Lucky me, I got to have my daughter and grandson for an entire month! My husband bought me a zoo pass that lets me take one guest in with me, and my grandson is free, so we ended up at the zoo six times. I wanted to document the visits, so the photo album I had started in a workshop at the Scrapbook Expo in Anaheim, hosted by Pine Cone Press, was the perfect opportunity to do so.

The Graphic 45 Safari Adventure paper gave the perfect backgrounds for the book. As all G45 paper, it's simply gorgeous. My sis-in-law and I were lucky enough to be at the Expo on a day when Diane, the owner/designer of Graphic 45, and her children were there. She knew we had taken the workshop, and asked that we post our finished project. So, here you are, Diane! We so enjoyed talking with her. She is so gracious, and her daughter and son were lovely as well.

Here's the front of the book:
I purposely did not use a lot of embellishments, pop dots or dimensional foam pieces on this project, as was demonstrated in the workshop, since it is for a 2-1/2 year-old who might fuss with them and also because I wanted it to slide in and out of a bookshelf without worrying about it getting damaged.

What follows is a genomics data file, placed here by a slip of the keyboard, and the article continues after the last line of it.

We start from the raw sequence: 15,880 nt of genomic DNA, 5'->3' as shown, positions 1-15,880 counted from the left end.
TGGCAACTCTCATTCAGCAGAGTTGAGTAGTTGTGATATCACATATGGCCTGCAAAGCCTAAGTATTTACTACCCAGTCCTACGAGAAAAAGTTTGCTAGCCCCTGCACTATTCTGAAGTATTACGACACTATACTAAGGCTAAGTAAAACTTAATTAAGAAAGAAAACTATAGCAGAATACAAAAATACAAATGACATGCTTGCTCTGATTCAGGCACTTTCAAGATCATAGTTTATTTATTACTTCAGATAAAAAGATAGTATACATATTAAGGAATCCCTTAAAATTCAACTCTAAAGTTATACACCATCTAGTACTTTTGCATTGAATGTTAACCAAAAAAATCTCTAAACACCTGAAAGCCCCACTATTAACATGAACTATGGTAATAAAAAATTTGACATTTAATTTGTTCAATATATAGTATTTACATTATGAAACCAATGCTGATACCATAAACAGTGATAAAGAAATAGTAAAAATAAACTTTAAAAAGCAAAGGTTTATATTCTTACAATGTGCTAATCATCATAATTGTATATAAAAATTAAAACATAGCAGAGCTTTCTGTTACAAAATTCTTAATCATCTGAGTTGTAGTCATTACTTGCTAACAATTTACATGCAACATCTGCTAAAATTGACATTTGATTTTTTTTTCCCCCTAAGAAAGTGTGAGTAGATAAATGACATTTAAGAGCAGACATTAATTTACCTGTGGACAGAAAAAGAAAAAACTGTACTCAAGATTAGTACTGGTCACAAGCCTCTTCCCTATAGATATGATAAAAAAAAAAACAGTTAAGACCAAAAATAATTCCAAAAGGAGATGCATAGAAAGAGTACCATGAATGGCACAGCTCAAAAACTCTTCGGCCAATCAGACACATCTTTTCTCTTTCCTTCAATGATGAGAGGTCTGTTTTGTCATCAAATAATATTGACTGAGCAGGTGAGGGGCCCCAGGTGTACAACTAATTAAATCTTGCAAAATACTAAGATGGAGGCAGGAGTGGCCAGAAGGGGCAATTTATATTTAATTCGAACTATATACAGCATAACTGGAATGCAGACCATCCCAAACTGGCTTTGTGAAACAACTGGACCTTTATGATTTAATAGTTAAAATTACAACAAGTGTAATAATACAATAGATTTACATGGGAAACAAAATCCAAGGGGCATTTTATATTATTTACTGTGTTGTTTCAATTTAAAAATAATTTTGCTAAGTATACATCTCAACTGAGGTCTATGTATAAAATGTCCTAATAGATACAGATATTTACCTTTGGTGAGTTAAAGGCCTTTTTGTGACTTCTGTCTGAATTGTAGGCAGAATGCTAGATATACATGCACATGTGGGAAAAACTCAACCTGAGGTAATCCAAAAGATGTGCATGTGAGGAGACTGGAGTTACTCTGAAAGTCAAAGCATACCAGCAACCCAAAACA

This book has lots of little flap openings, such as in the bottom right of the photo, which lifts up and displays another photo underneath.
I think my grandson was probably more interested in the statues of the animals that he could play on than he was with the live animals.
I think he fancies himself one of the monkeys! Hanging on bars was the funnest.

Another fold-up flap proving that "snacks" really are what the zoo is all about.
 This gorgeous G45 paper collection is beyond beautiful and just perfect for this project.


The back inside cover had a waterfall photo album, which worked out great for a nice grouping of photos.
Oh, and speaking of snacks, the really special one was getting a soft serve ice cream treat. Note: We didn't get one for each of the six trips to the zoo...only two! But, it was definitely a highlight!